Washington, Jan. 14: A visit by the third-ranking US state department official to New Delhi on January 19-20, which would have finalised the dates and itinerary for President George W. Bush’s travel to India, has come under a cloud with Iran once again taking the centrestage of diplomacy in Washington.
Nicholas Burns, the under-secretary of state for political affairs, was to have spent two days in New Delhi, primarily ironing out the Bush visit and the next steps in the Indo-US nuclear deal of July 18, 2005, with foreign secretary Shyam Saran.
But with Iran suddenly raising the stakes on its nuclear programme, Burns now hopes to arrive in India with a mandate from the five permanent members of the UN Security Council (P-5) plus Germany for international action against Iran for advancing its nuclear programme.
The Burns trip to South Asia was pre-arranged, but a new dimension to it was added yesterday when it was announced here that prior to his arrival in New Delhi, the under-secretary will meet his counterparts from the P-5 and Germany in London on Monday to discuss the possibility of referring Iran to the UN Security Council.
India’s vote at the International Atomic Energy Agency (IAEA) last year in favour of such a referral became a hot potato for the Manmohan Singh government and pitted the Left parties against their friends in the ruling UPA.
At a joint press conference here with Germany’s new chancellor Angela Merkel, Bush yesterday reiterated his desire to see Iran hauled up before the Security Council, insisting that it was “part of the diplomatic process, started by Germany, France, and Great Britain representing the interests of a lot of countries like ourself (and India), which made it abundantly clear to the Iranians that the development of the know-how and our (sic!) ' a nuclear weapon was unacceptable.”
Merkel said the EU-3 (Germany, France and the UK) “actually did everything we could” to move Iran away from the path of confrontation on the nuclear issue.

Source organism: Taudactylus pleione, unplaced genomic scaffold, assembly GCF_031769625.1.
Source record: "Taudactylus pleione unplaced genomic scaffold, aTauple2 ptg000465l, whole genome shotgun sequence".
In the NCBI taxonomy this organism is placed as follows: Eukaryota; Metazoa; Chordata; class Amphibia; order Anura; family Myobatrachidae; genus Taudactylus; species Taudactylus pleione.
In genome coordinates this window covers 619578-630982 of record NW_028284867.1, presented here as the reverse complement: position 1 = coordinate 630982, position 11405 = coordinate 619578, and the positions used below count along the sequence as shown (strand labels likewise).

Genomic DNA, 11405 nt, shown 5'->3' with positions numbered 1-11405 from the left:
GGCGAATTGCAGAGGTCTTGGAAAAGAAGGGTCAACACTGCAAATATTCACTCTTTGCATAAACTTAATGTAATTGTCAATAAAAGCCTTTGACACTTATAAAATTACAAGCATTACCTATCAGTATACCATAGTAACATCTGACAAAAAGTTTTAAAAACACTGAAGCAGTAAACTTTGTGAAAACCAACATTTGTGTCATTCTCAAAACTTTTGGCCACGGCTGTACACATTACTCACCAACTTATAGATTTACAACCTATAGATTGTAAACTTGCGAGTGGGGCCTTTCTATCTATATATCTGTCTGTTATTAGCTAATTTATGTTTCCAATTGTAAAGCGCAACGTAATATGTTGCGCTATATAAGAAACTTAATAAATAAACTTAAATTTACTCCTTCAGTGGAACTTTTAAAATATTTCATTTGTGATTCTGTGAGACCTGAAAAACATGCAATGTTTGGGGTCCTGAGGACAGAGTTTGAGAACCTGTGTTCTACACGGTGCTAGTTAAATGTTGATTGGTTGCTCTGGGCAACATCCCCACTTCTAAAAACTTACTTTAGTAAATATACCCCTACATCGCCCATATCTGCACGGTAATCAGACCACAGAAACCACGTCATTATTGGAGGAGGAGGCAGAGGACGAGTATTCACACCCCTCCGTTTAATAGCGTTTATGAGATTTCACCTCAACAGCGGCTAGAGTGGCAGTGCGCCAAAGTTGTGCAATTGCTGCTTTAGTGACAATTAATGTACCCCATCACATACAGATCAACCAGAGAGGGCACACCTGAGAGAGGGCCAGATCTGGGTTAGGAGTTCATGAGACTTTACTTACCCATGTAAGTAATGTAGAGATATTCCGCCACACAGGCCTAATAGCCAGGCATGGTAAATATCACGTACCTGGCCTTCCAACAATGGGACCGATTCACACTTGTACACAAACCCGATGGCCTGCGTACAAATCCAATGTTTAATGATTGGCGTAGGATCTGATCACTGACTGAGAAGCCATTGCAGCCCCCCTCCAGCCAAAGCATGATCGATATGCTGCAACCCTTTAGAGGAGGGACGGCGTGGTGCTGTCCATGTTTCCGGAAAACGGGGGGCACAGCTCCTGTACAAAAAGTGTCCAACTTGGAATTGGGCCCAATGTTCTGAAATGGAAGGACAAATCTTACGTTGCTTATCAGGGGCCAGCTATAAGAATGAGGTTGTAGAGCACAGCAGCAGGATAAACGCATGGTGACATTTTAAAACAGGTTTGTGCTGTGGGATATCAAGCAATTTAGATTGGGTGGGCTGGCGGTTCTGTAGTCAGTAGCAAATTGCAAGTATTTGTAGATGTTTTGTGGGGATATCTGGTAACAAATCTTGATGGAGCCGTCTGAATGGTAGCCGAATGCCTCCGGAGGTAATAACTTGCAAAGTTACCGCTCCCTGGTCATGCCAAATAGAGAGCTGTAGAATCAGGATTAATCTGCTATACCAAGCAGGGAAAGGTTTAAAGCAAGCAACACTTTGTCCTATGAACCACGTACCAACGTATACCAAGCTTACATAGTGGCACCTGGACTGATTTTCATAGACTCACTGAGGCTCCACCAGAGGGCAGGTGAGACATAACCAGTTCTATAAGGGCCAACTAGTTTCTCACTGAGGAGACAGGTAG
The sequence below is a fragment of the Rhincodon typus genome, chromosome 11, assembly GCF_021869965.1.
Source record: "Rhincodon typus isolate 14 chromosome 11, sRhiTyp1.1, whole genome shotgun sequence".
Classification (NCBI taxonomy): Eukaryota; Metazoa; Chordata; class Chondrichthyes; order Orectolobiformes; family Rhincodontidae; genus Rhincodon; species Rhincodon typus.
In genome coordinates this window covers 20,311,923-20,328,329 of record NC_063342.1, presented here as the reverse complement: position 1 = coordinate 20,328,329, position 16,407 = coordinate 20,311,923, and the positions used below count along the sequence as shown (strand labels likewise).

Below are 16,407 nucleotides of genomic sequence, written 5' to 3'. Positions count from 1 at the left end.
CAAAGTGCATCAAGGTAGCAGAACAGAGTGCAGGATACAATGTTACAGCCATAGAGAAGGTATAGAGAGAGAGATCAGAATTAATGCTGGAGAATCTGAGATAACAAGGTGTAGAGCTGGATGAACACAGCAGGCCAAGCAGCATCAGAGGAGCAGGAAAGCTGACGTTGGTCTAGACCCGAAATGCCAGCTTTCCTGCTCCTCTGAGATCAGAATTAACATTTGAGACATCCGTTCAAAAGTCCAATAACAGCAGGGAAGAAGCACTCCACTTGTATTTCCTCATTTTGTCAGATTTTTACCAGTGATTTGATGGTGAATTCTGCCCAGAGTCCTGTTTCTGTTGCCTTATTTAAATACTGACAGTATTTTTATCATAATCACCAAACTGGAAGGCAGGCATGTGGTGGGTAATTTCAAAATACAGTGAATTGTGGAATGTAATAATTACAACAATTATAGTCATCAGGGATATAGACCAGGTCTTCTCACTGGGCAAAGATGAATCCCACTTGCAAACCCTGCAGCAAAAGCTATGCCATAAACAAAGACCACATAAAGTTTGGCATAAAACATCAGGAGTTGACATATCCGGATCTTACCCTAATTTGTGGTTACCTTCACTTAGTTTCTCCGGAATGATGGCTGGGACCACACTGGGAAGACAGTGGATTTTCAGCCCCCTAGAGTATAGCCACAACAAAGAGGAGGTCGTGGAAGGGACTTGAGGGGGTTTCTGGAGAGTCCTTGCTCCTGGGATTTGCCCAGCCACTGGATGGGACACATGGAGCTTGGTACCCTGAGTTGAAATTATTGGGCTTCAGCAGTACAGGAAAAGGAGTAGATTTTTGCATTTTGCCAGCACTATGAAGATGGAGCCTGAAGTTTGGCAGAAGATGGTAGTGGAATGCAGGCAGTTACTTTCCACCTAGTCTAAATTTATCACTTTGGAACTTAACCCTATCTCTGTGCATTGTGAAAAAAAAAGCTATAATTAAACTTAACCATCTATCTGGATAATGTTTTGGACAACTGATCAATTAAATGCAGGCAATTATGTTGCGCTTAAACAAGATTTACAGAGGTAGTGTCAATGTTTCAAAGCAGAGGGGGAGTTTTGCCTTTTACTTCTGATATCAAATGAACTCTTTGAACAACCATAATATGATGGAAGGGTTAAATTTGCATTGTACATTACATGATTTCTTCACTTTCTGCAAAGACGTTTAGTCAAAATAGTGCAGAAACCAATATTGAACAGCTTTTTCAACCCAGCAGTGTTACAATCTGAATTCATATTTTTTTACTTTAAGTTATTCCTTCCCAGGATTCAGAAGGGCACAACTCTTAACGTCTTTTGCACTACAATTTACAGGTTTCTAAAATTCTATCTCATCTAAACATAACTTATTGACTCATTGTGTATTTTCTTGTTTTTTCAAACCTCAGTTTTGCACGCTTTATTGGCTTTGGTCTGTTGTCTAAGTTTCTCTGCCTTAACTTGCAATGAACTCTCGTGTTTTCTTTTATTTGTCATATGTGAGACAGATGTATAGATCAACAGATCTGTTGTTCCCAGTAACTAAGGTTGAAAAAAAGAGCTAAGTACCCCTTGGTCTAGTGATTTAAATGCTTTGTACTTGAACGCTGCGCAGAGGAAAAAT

But she said: “They refused it ' Iran refused every offer we made, even the Russian offer. Now we refer this matter back to the board of governors of the IAEA.”
Merkel, however, indicated that instead of an outright refer to the Security Council, Berlin’s preference was for the IAEA board of governors to “do their utmost to try to enlist as large a number of member states to join in on a proposal that will then be made to the Iranians, and I think this is going to be absolutely crucial for the Iranians to see how serious we are about all of this”.
Even before Burns has packed his bags for travelling to New Delhi, India’s next vote in the IAEA has become a hot topic here. Asked about it at his daily briefing, state department spokesman Sean McCormack said: “Certainly, Iran is going to be an important topic that he (Burns) discusses with the Indian government.
“Last time around at the board of governors, they (Indians) voted with other countries to find Iran in non-compliance. And this, at the upcoming emergency session of the board of governors, we will see how these other countries vote. We are not going to pre-judge how any particular country is going to vote at this time, but as the secretary (of state Condoleezza Rice) has said, we believe we have the votes in the IAEA board of governors to send this matter to the Security Council.”
Notwithstanding the injection of Iran into the Burns-Saran dialogue, the two officials are expected to finalise the US President’s programme in India.
India’s ambassador to the US, Ronen Sen, has just returned from India after providing his inputs on the presidential visit and the nuclear deal to Prime Minister Manmohan Singh and others in the government.